Burnt Church reserve looking to curb poverty

CBC News
Tuesday, December 12, 2000

BATHURST, N.B. – Members of the Burnt Church band council are looking for ways to curb poverty on the reserve. 


“The mold, mildew and actual pigeon feces falling from the ceiling” 

One councillor says fishing lobster is the best solution to the poverty problem. It was one of the key issues discussed recently at the band council’s annual meeting. 

Poverty on the Burnt Church reserve is not new. Brian Bartibogue, a band councillor, says the council has had enough of it. 

Bartibogue says improving conditions on the reserve is now the number one priority.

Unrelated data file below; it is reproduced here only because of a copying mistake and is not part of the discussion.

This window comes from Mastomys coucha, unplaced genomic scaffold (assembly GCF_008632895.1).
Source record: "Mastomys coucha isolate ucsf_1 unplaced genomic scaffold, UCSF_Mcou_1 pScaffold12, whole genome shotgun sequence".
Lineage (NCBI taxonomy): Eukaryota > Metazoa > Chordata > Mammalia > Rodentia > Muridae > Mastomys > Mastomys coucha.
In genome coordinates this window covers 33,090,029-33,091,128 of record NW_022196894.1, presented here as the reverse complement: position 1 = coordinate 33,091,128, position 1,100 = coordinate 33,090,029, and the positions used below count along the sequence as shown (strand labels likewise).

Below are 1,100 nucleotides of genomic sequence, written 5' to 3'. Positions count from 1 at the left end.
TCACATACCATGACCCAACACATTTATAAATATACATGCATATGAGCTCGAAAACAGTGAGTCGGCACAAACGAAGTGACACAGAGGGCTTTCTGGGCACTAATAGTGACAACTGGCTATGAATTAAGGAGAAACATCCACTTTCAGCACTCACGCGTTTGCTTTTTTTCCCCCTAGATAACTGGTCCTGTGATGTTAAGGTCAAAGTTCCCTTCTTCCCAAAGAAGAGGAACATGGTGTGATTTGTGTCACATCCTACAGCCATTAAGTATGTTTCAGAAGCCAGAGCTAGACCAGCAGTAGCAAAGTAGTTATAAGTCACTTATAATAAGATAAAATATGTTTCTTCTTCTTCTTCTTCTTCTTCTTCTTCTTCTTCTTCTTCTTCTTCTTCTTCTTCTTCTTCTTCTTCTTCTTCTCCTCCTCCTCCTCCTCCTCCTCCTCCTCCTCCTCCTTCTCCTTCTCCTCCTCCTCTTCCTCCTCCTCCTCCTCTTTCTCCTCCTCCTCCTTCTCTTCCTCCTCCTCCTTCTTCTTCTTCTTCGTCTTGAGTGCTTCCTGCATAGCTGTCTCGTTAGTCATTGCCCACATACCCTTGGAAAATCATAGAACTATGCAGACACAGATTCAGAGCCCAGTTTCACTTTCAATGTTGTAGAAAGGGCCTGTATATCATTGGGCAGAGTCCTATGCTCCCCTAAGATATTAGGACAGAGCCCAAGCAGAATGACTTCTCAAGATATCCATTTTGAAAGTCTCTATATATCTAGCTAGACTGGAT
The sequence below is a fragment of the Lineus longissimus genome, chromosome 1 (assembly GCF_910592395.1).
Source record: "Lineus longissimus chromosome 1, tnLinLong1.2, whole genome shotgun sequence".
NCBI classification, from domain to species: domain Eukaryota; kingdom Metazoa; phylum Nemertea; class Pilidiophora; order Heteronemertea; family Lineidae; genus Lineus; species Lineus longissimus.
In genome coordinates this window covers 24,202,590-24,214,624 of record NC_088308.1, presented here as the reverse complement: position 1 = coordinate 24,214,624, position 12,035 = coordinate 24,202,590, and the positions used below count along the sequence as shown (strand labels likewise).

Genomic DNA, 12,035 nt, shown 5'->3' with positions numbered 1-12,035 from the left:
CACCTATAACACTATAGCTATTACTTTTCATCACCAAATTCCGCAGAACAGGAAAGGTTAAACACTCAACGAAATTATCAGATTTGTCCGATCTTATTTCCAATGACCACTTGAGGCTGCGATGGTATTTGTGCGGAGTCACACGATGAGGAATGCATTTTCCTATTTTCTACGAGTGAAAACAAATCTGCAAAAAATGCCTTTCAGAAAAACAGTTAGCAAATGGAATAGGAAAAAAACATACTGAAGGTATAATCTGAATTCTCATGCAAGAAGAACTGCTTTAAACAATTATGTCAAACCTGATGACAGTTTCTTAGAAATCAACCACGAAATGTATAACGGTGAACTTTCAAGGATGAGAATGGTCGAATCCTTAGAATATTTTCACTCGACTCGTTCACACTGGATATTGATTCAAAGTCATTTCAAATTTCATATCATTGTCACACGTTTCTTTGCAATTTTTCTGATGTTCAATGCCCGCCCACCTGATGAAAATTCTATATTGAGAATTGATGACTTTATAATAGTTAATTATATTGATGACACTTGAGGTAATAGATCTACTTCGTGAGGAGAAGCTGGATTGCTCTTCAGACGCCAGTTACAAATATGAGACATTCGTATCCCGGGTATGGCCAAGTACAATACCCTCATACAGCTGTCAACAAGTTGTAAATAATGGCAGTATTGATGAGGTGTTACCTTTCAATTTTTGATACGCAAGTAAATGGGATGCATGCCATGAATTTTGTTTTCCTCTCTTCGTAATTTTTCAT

“Children are on puffers because of the conditions they live in,” he says. “The mold, mildew and actual pigeon feces falling from the ceiling.” 

Bartibogue says the band is looking at several options to improve life on the reserve. 

“We’re trying to develop increased access in our forestry and we’re working towards that now,” he says. “We’re trying to develop some economic development activities in the area such as small business and tourism.” 

Bartibogue says band members will be holding public consultations in the coming weeks to get other ideas on improving prosperity on the reserve. 

He says despite recent tensions over native fishing rights, harvesting lobster remains the most viable way to make money. 

“We must be able to provide our people with an avenue to provide for themselves and this is the only option we have,” he says. 

With so many without jobs or decent homes, Bartibogue says the band council has no choice but to urge people to put their traps back in the water on the first of May.